Foreshadowing the Silent Movie
The Grandon Hotel opened in Helena, Montana in 1885 when there was still gold in nearby Last Chance Gulch. The daily table d’hote dinner at the Grandon typically began with oysters that were delivered by the Northern Pacific Railroad. Oysters were shelled and packed in containers on the East Coast and shipped to small towns all over the country where they were unpacked and placed back on the half shells for serving. Americans were then crazy about oysters. Per capita consumption in the United States reached 660 oysters per year in the late nineteenth century. In addition to Blue Points, this special dinner on Thanksgiving in 1897 features caviar, green turtle soup, planked whitefish, and a haunch of venison. What is particularly interesting about this menu is the cover which reflected the imminent arrival of the silent movie.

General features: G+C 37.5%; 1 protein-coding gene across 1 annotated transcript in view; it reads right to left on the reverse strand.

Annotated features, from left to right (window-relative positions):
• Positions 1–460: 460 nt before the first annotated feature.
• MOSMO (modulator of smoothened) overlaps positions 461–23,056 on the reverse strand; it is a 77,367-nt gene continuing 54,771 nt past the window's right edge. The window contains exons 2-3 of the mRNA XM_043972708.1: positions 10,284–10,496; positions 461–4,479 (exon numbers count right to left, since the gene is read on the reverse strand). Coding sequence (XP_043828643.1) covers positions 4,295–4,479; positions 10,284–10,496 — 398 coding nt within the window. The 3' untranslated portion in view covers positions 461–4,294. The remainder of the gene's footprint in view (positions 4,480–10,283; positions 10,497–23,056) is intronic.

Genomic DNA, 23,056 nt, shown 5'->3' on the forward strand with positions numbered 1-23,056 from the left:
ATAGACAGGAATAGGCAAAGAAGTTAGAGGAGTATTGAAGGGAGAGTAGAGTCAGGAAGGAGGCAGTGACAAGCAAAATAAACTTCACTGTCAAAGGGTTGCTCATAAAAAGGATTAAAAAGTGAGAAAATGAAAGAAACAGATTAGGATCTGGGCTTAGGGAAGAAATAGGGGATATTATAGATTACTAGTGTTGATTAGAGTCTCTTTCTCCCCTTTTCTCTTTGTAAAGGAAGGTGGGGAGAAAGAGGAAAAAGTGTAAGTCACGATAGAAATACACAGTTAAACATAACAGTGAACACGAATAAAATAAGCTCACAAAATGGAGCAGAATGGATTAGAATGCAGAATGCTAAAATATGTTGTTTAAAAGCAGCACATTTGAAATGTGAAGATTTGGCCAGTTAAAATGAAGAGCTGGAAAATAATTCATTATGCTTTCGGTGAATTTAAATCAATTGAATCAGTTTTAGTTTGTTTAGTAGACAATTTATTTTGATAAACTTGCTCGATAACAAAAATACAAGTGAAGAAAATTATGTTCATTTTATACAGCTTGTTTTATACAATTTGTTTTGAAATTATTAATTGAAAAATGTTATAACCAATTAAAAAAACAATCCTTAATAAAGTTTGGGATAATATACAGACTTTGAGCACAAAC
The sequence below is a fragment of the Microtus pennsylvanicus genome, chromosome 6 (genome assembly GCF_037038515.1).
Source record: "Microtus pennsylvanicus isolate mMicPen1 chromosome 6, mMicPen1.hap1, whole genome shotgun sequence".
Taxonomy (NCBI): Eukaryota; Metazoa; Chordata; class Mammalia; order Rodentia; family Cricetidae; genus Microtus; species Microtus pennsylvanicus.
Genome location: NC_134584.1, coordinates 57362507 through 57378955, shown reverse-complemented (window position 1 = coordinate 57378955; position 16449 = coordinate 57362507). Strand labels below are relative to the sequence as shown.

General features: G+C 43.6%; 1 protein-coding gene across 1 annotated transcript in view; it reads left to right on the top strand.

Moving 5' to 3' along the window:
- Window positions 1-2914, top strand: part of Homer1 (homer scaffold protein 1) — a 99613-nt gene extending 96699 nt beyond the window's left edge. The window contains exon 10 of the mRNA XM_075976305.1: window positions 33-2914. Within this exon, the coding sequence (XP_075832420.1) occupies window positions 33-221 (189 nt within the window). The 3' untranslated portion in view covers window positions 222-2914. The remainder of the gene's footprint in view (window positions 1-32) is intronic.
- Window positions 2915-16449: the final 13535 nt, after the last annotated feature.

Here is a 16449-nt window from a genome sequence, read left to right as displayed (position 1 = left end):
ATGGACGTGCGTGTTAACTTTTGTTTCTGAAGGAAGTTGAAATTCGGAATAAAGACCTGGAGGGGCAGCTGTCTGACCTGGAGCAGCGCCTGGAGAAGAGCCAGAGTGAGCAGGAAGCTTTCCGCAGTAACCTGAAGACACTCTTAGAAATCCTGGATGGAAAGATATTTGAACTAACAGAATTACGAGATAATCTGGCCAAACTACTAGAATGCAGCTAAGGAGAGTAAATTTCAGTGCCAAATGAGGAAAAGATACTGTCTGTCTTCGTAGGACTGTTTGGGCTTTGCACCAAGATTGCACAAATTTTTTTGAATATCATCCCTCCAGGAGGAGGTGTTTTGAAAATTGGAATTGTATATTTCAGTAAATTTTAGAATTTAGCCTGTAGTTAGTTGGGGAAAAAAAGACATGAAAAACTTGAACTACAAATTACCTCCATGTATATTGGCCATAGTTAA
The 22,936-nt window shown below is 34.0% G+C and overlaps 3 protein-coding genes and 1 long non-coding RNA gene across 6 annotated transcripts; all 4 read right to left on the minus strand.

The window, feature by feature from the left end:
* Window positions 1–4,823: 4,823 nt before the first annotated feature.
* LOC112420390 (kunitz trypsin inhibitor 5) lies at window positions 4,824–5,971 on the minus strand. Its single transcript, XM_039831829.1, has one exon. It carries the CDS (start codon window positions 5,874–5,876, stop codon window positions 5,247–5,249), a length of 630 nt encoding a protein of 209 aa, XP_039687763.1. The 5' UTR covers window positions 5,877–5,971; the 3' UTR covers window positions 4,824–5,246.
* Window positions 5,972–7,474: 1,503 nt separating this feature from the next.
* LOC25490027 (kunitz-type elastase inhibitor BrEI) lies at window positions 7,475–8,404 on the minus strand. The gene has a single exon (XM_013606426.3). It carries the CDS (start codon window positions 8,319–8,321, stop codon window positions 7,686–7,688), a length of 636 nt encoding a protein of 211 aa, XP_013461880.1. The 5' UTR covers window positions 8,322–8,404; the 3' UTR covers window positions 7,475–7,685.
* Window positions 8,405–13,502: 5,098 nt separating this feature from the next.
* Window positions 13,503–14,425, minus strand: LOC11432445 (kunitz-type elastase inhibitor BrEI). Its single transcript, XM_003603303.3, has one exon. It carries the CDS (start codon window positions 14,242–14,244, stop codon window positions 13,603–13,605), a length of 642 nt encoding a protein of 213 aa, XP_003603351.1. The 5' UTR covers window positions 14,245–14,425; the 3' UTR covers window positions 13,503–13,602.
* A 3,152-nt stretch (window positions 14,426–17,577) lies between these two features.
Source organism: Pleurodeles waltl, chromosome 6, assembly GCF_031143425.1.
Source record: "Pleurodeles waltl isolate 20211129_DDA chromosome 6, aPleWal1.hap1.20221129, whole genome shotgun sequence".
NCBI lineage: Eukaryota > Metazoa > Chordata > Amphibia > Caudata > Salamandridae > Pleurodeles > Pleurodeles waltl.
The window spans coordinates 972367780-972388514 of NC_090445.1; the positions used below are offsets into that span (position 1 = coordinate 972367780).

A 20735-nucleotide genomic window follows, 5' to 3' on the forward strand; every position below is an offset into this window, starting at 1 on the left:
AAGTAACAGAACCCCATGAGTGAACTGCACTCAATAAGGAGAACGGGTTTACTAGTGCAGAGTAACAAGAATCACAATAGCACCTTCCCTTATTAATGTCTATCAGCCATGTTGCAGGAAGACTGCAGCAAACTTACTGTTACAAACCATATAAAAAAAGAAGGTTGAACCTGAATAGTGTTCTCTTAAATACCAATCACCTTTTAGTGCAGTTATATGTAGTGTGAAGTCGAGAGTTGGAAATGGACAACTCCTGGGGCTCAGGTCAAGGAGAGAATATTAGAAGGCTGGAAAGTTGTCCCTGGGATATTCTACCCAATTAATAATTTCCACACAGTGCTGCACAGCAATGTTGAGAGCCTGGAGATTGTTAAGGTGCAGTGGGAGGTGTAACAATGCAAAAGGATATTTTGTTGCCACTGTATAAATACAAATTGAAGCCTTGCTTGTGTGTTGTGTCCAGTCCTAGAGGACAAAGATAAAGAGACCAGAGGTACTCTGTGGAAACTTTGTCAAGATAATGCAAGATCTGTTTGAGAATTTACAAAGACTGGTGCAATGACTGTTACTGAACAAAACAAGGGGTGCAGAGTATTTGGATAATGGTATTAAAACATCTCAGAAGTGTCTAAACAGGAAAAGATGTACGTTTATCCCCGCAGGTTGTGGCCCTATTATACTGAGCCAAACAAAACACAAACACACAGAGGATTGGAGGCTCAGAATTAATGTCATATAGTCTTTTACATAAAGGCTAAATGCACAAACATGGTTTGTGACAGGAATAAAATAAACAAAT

The menu is printed on card stock made by the C. E. Morrell Co. in Elmira, New York. The melodramatic scene on the cover shows a well-dressed couple bringing a basket of food to a poor wretch. The custom of photographing staged scenes had roots going back to the 1840s when people had to remain motionless for minutes to accommodate long exposure times. The quiet display of costumed subjects, which were called tableaus, became a popular form of entertainment at social events. The custom was even adopted in theater productions where the actors held a pose at the end of each act. However, the photograph on the menu is different in that it captures the dynamic moment of a drama, making it look more like a movie still than a static tableau. Although motion pictures were still a novelty in penny arcades, four thousand small cinemas called nickelodeons would soon begin to open across the country.